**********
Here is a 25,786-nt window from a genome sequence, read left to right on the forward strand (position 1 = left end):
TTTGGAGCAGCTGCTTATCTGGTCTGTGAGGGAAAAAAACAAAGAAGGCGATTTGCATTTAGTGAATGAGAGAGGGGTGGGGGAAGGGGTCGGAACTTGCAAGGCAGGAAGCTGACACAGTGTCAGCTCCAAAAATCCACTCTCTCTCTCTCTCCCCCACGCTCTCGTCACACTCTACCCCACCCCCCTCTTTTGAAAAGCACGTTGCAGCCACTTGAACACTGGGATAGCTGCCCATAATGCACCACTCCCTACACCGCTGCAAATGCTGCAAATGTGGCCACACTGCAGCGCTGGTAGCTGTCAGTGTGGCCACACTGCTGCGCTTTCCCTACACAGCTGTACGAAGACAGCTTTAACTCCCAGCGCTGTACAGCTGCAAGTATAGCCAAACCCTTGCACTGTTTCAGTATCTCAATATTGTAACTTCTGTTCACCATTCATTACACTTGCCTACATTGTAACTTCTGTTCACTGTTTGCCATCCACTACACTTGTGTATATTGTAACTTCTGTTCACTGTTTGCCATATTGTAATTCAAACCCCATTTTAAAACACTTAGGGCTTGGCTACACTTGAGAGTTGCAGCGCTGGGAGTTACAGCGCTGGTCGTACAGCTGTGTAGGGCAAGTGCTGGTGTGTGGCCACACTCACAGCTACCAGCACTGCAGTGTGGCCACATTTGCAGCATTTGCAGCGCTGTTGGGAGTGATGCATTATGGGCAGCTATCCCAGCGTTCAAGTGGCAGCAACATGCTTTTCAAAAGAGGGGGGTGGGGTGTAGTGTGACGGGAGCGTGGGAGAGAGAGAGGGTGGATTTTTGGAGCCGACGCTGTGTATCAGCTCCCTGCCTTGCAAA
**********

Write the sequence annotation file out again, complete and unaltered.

Here is a 25,786-nt window from a genome sequence, read left to right on the forward strand (position 1 = left end):
TTTGGAGCAGCTGCTTATCTGGTCTGTGAGGGAAAAAAACAAAGAAGGCGATTTGCATTTAGTGAATGAGAGAGGGGTGGGGGAAGGGGTCGGAACTTGCAAGGCAGGAAGCTGACACAGTGTCAGCTCCAAAAATCCACTCTCTCTCTCTCTCCCCCACGCTCTCGTCACACTCTACCCCACCCCCCTCTTTTGAAAAGCACGTTGCAGCCACTTGAACACTGGGATAGCTGCCCATAATGCACCACTCCCTACACCGCTGCAAATGCTGCAAATGTGGCCACACTGCAGCGCTGGTAGCTGTCAGTGTGGCCACACTGCTGCGCTTTCCCTACACAGCTGTACGAAGACAGCTTTAACTCCCAGCGCTGTACAGCTGCAAGTATAGCCAAACCCTTGCACTGTTTCAGTATCTCAATATTGTAACTTCTGTTCACCATTCATTACACTTGCCTACATTGTAACTTCTGTTCACTGTTTGCCATCCACTACACTTGTGTATATTGTAACTTCTGTTCACTGTTTGCCATATTGTAATTCAAACCCCATTTTAAAACACTTAGGGCTTGGCTACACTTGAGAGTTGCAGCGCTGGGAGTTACAGCGCTGGTCGTACAGCTGTGTAGGGCAAGTGCTGGTGTGTGGCCACACTCACAGCTACCAGCACTGCAGTGTGGCCACATTTGCAGCATTTGCAGCGCTGTTGGGAGTGATGCATTATGGGCAGCTATCCCAGCGTTCAAGTGGCAGCAACATGCTTTTCAAAAGAGGGGGGTGGGGTGTAGTGTGACGGGAGCGTGGGAGAGAGAGAGGGTGGATTTTTGGAGCCGACGCTGTGTATCAGCTCCCTGCCTTGCAAA